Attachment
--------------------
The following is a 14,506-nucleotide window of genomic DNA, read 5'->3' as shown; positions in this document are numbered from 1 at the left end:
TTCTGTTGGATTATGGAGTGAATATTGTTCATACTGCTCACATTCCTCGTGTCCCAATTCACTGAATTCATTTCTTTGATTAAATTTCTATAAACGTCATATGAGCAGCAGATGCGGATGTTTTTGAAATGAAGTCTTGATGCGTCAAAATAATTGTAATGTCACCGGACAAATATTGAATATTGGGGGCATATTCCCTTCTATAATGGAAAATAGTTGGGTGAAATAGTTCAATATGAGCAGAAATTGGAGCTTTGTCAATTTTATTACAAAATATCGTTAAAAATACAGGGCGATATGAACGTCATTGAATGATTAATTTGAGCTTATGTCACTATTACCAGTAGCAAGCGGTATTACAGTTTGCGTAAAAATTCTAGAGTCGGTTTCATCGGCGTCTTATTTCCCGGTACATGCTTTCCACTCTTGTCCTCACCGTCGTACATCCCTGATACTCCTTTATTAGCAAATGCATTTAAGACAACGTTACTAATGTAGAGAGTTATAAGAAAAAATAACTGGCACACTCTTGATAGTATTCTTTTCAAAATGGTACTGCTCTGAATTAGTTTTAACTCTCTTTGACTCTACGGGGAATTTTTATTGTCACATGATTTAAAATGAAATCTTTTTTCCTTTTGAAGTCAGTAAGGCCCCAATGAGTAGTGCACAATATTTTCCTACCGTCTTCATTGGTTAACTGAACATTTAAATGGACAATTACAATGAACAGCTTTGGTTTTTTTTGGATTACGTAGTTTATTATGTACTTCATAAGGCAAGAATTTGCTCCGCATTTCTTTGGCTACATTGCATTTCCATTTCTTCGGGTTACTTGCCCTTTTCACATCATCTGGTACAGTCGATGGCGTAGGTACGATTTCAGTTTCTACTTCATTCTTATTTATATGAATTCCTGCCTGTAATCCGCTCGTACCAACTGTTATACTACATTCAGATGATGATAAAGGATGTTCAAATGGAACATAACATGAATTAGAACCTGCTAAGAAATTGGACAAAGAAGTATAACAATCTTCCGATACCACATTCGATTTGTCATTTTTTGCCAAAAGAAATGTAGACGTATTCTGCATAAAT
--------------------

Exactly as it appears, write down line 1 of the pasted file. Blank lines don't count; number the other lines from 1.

The following is a 14,506-nucleotide window of genomic DNA, read 5'->3' as shown; positions in this document are numbered from 1 at the left end: